Performance should be reviewed against objectives that are reasonable and achievable, with a “kicker” for stretch results.  Get them in writing.  Objectives set in stone with no flexibility is a recipe for disappointment.  Keep excellent records of your achievements with special emphasis on metrics.  Ask your internal/external clients/customers to assess and document your contribution to their results.  It’s amazing the power of your support to someone else’s progress.  Fill out a performance review beforehand as objectively as you can, with your results as you view them prior to meeting with your boss. Give it to your boss a week or so before your meeting.  You may jog your boss’s memory on items forgotten, while influencing the outcome at the same time.


Go back to your work calendar to recall projects or meetings you may have forgotten, then:

  1. Develop a list of important milestones where you have achieved meaningful results
  2. Use your position description to make sure all of your responsibilities are covered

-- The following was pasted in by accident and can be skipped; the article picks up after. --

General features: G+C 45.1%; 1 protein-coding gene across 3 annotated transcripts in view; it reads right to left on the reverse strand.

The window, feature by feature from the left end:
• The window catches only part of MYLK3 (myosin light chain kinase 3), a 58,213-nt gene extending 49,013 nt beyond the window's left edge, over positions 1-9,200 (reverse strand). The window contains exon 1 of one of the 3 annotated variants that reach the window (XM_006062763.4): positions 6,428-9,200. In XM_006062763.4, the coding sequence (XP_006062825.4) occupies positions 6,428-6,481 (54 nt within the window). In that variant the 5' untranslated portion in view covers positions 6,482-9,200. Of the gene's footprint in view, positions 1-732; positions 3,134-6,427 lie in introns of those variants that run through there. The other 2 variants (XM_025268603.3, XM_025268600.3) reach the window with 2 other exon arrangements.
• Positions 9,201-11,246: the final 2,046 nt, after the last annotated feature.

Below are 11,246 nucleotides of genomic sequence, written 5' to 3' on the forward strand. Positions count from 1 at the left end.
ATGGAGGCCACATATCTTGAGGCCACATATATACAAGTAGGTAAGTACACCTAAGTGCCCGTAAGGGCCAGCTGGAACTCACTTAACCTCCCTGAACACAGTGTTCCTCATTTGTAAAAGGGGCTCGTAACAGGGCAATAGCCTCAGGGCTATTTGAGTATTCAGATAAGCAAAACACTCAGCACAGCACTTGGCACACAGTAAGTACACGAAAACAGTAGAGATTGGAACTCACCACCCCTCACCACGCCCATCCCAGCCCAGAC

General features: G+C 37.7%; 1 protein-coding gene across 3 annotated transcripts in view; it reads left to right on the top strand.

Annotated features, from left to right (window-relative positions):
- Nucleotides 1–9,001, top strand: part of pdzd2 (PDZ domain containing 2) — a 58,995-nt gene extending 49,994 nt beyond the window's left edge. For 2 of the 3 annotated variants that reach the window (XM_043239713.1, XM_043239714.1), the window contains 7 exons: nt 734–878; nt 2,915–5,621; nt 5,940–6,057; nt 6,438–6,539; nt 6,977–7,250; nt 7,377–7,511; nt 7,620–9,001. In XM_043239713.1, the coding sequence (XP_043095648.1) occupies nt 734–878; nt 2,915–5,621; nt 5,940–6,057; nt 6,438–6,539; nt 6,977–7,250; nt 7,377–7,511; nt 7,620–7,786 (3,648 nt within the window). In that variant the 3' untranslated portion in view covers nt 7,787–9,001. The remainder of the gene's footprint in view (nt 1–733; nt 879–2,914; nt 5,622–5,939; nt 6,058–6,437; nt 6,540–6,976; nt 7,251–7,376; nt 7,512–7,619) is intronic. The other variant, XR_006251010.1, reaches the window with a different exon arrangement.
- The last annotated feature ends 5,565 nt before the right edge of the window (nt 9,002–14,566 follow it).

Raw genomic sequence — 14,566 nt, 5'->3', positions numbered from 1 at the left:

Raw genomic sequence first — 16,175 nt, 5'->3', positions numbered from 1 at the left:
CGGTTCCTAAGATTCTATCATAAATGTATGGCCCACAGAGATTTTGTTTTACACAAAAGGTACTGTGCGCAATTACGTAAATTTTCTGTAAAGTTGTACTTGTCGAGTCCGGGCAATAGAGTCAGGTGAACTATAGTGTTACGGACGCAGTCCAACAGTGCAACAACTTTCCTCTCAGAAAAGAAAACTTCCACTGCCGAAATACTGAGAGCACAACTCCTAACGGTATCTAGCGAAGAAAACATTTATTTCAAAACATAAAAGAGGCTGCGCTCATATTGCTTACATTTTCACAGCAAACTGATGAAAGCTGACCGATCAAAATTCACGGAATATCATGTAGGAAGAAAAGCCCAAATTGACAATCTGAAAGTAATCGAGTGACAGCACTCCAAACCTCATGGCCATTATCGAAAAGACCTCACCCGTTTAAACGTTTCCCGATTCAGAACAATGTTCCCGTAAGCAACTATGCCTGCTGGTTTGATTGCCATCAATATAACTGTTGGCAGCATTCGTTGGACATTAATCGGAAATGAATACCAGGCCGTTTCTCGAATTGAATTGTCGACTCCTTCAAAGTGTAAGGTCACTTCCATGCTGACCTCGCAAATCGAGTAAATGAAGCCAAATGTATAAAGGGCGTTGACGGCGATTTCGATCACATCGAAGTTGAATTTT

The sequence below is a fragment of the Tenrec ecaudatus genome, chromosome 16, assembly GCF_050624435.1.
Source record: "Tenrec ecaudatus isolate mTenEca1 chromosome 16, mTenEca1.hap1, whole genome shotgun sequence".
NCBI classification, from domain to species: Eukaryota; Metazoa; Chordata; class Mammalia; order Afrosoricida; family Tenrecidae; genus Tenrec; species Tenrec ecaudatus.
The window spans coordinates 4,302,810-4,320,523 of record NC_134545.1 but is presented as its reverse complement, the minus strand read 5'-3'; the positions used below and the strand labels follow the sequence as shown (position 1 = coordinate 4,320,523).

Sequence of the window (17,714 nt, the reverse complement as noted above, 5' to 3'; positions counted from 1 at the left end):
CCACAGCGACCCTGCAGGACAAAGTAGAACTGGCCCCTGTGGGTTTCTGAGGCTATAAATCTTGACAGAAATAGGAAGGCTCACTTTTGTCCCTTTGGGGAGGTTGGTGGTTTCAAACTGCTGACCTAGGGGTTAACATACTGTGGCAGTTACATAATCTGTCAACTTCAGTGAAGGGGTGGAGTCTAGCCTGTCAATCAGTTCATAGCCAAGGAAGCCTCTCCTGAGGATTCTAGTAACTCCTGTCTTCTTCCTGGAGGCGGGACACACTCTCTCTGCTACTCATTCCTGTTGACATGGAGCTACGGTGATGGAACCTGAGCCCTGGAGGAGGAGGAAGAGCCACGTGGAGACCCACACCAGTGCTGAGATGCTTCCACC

3. Define the results in each area with documents and metrics, if possible


For the past few years, pay growth has been curtailed.  Now, however, pay is accelerating due to the growing economy and competition for talent that has forced compensation expansion.  The marketplace is opening up once again.  People are looking for better opportunities, so your skill sets will determine the type and level of jobs open to you.


Since there has been a downward pressure on pay, you might want to ask questions like:

  1. “Is there an incentive bonus possible based on my future high performance?”
  2. “Can there be a 6 month performance and merit review, instead of annually?”
  3. “Is there an added step in my responsibilities than can convey a higher pay level?”

Even if the answers are “no”, you’ve created a mind-set with your boss for the coming year.

When negotiating for pay, always be prepared with industry ranges based on years of experience so you’re not being underpaid.


For next year, document your activities, responsibilities, projects and results.  It’s surprising how memories fade over time.


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Posted on: November 6th, 2018 by
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Are you thinking about becoming a consultant?  First consider the questions as to why organizations hire a consultant?  I can quickly think of three reasons:


  • The skills or knowledge that is needed does not exist in the organization
  • Management wants objective outside analysis or alternatives to a critical issue
  • Management wants to point the finger elsewhere else if the solution doesn’t work